In the same way as data was analysed for LIQUID 1 samples, the absolute values of PLS loadings of PLSC2, PLSC3 and PLSC4 (Figs. 8 and 9) were used to understand the sample biochemistry (Table 2) related to differentiation of COVID-19 positive and negative groups. Most of the narrow peaks which could be associated with vibrational modes occurred between 665–780 cm−1, 1070–1540 cm−1, 1730–1800 cm−1, 2800–2845 cm−1 and 3020–3600 cm−1.

Figure 8

Absolute values of PLS loadings of PLSC2 (blue), PLSC3 (green) and PLSC4 (red) in the fingerprint spectral region between 650–1800 cm−1 for our analysis of the LIQUID 2 dataset.

Figure 9

Absolute values of PLS loadings of PLSC2 (blue), PLSC3 (green) and PLSC4 (red) in the high wavenumber spectral region between 2800–3600 cm−1 for our analysis of the LIQUID 2 dataset.

Table 2 Main vibrational modes present in the fingerprint region between 650–1800 cm−1 and the high wavenumber region between 2800–3000 cm−1 of the PLS loading spectra of PLSC2, PLSC3 and PLSC4 for the analysis of the LIQUID 1 dataset (according to Movasaghi et al.21 and Naseer et al.22).

It can be seen that the 896 cm−1 peak is not related to the vibrational modes and the structural components found in the tabulated data from Movasaghi et al.21. The peak at wavenumber 1359 (58) cm−1, is related to the vibrational modes Stretching C–O, deformation C–H, deformation N–H, but structural components were not found. At the maximum 2820 it has been related to the vibrational mode Stretching N–H (NH3). However, the structural components were not Movasaghi et. al.21 table.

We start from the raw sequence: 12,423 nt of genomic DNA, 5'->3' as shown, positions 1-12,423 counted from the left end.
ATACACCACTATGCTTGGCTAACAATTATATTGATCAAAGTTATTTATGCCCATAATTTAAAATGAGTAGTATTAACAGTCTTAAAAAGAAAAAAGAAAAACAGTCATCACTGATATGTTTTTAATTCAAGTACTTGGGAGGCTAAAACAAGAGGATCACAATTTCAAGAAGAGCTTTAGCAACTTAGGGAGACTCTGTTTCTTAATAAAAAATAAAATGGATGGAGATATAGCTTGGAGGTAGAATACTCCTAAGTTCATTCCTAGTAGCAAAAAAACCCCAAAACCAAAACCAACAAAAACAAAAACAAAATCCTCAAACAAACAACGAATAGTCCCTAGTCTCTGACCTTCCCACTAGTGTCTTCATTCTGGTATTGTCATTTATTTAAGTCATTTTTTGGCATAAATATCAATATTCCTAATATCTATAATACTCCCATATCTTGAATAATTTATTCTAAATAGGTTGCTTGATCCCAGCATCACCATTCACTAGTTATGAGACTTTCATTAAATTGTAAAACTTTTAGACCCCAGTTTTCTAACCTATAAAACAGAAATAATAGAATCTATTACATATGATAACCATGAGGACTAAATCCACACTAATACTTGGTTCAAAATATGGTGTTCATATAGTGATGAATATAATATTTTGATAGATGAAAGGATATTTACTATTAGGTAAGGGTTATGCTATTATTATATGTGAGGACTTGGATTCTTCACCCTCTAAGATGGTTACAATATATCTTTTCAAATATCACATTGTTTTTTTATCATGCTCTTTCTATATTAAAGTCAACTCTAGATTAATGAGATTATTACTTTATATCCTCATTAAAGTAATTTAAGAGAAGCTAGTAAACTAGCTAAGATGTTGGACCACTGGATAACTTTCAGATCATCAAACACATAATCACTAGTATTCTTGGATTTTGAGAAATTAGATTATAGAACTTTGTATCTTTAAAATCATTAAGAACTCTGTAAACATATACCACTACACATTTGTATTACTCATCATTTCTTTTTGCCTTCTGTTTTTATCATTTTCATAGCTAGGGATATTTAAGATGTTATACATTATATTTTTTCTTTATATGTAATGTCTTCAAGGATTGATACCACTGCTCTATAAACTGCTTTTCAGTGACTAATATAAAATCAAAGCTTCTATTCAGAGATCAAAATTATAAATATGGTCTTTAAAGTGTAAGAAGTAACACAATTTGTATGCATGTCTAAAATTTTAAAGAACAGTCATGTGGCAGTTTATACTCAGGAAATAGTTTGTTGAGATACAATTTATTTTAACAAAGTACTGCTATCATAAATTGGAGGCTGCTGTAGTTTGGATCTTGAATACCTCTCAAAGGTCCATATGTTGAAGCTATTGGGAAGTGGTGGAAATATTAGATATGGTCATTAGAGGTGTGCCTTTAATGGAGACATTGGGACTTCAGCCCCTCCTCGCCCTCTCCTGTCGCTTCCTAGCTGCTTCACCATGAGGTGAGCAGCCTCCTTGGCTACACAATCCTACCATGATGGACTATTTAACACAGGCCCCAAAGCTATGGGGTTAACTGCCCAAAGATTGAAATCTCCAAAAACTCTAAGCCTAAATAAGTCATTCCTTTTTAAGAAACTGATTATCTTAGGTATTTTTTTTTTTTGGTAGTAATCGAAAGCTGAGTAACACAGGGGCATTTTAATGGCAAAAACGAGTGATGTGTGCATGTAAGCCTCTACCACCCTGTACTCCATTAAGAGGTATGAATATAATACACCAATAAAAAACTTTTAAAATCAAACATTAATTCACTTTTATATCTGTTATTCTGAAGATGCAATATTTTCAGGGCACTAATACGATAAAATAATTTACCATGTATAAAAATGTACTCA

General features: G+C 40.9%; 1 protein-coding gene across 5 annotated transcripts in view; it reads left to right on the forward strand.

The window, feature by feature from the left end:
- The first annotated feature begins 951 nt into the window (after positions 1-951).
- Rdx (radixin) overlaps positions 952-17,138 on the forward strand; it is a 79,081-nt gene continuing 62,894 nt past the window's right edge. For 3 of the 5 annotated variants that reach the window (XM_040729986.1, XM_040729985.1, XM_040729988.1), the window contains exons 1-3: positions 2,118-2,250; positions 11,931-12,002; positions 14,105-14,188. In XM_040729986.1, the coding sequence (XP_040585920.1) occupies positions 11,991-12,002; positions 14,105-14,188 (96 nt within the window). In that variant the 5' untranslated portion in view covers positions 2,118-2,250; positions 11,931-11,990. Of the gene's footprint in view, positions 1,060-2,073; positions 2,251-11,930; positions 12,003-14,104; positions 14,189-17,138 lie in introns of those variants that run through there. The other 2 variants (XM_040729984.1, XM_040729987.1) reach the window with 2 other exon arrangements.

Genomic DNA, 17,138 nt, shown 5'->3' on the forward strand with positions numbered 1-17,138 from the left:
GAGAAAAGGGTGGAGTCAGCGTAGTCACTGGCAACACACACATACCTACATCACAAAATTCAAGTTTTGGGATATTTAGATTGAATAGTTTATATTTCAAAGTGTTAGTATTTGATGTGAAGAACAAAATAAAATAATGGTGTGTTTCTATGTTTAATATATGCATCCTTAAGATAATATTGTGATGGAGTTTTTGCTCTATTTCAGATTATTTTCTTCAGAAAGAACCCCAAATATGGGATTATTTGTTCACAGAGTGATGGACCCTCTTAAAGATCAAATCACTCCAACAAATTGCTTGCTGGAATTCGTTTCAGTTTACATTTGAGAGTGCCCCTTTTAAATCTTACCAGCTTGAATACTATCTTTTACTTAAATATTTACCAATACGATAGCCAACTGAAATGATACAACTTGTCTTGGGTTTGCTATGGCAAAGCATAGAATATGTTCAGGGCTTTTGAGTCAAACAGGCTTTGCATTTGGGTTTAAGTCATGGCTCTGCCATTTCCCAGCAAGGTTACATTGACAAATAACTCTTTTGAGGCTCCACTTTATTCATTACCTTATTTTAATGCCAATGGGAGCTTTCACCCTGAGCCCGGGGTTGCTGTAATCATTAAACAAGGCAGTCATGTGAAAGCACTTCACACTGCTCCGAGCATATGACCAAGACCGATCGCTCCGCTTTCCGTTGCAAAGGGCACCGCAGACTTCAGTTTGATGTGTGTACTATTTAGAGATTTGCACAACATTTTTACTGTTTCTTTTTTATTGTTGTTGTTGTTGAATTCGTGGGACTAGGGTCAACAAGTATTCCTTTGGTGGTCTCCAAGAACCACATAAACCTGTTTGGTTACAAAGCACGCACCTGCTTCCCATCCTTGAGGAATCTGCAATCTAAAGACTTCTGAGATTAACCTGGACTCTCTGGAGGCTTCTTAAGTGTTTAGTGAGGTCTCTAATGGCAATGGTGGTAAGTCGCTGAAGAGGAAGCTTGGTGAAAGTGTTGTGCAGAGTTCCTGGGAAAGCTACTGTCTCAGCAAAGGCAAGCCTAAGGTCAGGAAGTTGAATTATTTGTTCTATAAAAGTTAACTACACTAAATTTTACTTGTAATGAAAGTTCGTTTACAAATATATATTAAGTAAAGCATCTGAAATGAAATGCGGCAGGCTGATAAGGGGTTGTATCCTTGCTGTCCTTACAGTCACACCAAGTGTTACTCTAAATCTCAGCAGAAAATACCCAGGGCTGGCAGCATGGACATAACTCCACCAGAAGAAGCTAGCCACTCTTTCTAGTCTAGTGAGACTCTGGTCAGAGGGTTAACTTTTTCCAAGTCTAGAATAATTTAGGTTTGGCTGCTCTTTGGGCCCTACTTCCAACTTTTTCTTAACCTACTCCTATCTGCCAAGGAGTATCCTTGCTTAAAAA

Bands at 1442 (44) cm−1 are related to the vibrational mode d (CH2), and the structure containing lipids, fatty acids (polysaccharides, pectin). Scientific studies show that fatty acids can alter the lipid composition of cell membranes, which results reduced inflammation due to the production of molecules that are less inflammatory compared to those produced when omega-3 is not present8,23,24,25. At the 1524 cm−1 peak, the vibrational mode Stretching C=N, C=C belongs to, but no structural components were found. The peak at 2913 cm−1 is not related to vibrational modes and structural components of samples involved in this research.

Through the research, the 1088 cm−1 band can be associated with the vibrational modes stretching PO2 2 symmetric vibration found in B-form DNA26,27 and the structural component phosphate I21, which is involved in processes of energy production inside the cell. The 1497 cm−1 band could be related to the vibrational mode of C=C and deformation C–. Finally, the peak found at 2855 (53) cm−1 corresponds to the vibrational modes Asymmetric CH2 stretching mode of the methylene chains in membrane lipids and the structural component lipids21, which could be related to the composition of the plasma membrane of cells8,23,24,25.

The statistical analysis using a PLS-cosine KNN model on the LIQUID 2 dataset achieved 87% of sensitivity and 64% of specificity, and 78.4% accuracy upon fivefold cross-validation; and the area under the ROC curve (AUC) was 0.82 (Fig. 10), which configure a satisfactory performance for a proposed real-time COVID-19 detection method.

Figure 10

ROC curve suggests that the specificity and sensitivity of the best classifier (PLS-cosine KNN) found difference between positive and negative samples for COVID-19 (LIQUID 2 dataset) upon fivefold cross-validation.

In general, research involving the diagnosis of COVID-19 is considerably difficult, mainly due to the novelty that the disease alone brings. Thus, we are currently working with totally incomplete information regarding the pathophysiology of the disease, even having as much clinical and epidemiological information as possible. Furthermore, the use of the FTIR spectroscopy technique, although it makes the diagnostic challenge even greater, is totally relevant and the research involved is timely, as highlighted by Carvalho and Saito Nogueira in a letter to the editor19.

Current status, limitations and future perspectives